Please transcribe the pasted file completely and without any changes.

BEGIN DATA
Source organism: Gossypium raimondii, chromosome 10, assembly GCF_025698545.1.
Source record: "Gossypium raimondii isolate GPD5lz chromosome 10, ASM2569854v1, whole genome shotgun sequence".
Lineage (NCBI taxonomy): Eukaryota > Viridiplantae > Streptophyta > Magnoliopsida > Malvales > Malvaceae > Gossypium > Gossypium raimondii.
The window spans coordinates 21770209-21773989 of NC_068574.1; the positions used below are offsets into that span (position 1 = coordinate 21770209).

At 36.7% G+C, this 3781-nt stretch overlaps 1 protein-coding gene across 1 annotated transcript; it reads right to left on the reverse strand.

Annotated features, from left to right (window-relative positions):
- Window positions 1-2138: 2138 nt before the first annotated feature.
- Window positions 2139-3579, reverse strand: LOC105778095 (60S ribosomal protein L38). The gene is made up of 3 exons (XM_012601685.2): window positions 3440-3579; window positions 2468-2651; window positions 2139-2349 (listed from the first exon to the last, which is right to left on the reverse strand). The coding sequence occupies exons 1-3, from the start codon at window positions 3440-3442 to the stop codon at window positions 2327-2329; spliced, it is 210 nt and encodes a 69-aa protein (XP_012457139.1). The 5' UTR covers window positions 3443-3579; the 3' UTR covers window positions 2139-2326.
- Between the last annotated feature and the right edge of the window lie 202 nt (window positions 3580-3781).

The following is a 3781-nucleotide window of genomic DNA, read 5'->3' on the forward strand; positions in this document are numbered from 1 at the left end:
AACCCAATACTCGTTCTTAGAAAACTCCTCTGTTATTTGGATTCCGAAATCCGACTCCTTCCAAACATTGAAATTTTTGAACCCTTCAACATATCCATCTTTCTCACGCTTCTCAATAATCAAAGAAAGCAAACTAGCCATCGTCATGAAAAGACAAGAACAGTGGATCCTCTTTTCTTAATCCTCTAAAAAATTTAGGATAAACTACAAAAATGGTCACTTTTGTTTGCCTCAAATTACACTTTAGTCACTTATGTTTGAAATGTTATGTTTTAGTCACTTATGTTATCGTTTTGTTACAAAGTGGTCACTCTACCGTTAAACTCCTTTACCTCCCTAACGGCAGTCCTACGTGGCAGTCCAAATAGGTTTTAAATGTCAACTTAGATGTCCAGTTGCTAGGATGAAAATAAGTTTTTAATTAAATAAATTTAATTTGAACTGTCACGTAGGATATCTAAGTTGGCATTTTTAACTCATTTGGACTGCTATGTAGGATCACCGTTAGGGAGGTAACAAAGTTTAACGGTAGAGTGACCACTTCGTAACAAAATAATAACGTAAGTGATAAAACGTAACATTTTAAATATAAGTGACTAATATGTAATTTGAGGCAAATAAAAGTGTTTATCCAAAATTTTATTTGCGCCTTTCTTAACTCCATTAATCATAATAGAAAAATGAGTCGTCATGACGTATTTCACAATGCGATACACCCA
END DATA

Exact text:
Source organism: Gossypium raimondii, chromosome 10, assembly GCF_025698545.1.
Source record: "Gossypium raimondii isolate GPD5lz chromosome 10, ASM2569854v1, whole genome shotgun sequence".
Lineage (NCBI taxonomy): Eukaryota > Viridiplantae > Streptophyta > Magnoliopsida > Malvales > Malvaceae > Gossypium > Gossypium raimondii.
The window spans coordinates 21770209-21773989 of NC_068574.1; the positions used below are offsets into that span (position 1 = coordinate 21770209).

At 36.7% G+C, this 3781-nt stretch overlaps 1 protein-coding gene across 1 annotated transcript; it reads right to left on the reverse strand.

Annotated features, from left to right (window-relative positions):
- Window positions 1-2138: 2138 nt before the first annotated feature.
- Window positions 2139-3579, reverse strand: LOC105778095 (60S ribosomal protein L38). The gene is made up of 3 exons (XM_012601685.2): window positions 3440-3579; window positions 2468-2651; window positions 2139-2349 (listed from the first exon to the last, which is right to left on the reverse strand). The coding sequence occupies exons 1-3, from the start codon at window positions 3440-3442 to the stop codon at window positions 2327-2329; spliced, it is 210 nt and encodes a 69-aa protein (XP_012457139.1). The 5' UTR covers window positions 3443-3579; the 3' UTR covers window positions 2139-2326.
- Between the last annotated feature and the right edge of the window lie 202 nt (window positions 3580-3781).

The following is a 3781-nucleotide window of genomic DNA, read 5'->3' on the forward strand; positions in this document are numbered from 1 at the left end:
AACCCAATACTCGTTCTTAGAAAACTCCTCTGTTATTTGGATTCCGAAATCCGACTCCTTCCAAACATTGAAATTTTTGAACCCTTCAACATATCCATCTTTCTCACGCTTCTCAATAATCAAAGAAAGCAAACTAGCCATCGTCATGAAAAGACAAGAACAGTGGATCCTCTTTTCTTAATCCTCTAAAAAATTTAGGATAAACTACAAAAATGGTCACTTTTGTTTGCCTCAAATTACACTTTAGTCACTTATGTTTGAAATGTTATGTTTTAGTCACTTATGTTATCGTTTTGTTACAAAGTGGTCACTCTACCGTTAAACTCCTTTACCTCCCTAACGGCAGTCCTACGTGGCAGTCCAAATAGGTTTTAAATGTCAACTTAGATGTCCAGTTGCTAGGATGAAAATAAGTTTTTAATTAAATAAATTTAATTTGAACTGTCACGTAGGATATCTAAGTTGGCATTTTTAACTCATTTGGACTGCTATGTAGGATCACCGTTAGGGAGGTAACAAAGTTTAACGGTAGAGTGACCACTTCGTAACAAAATAATAACGTAAGTGATAAAACGTAACATTTTAAATATAAGTGACTAATATGTAATTTGAGGCAAATAAAAGTGTTTATCCAAAATTTTATTTGCGCCTTTCTTAACTCCATTAATCATAATAGAAAAATGAGTCGTCATGACGTATTTCACAATGCGATACACCCA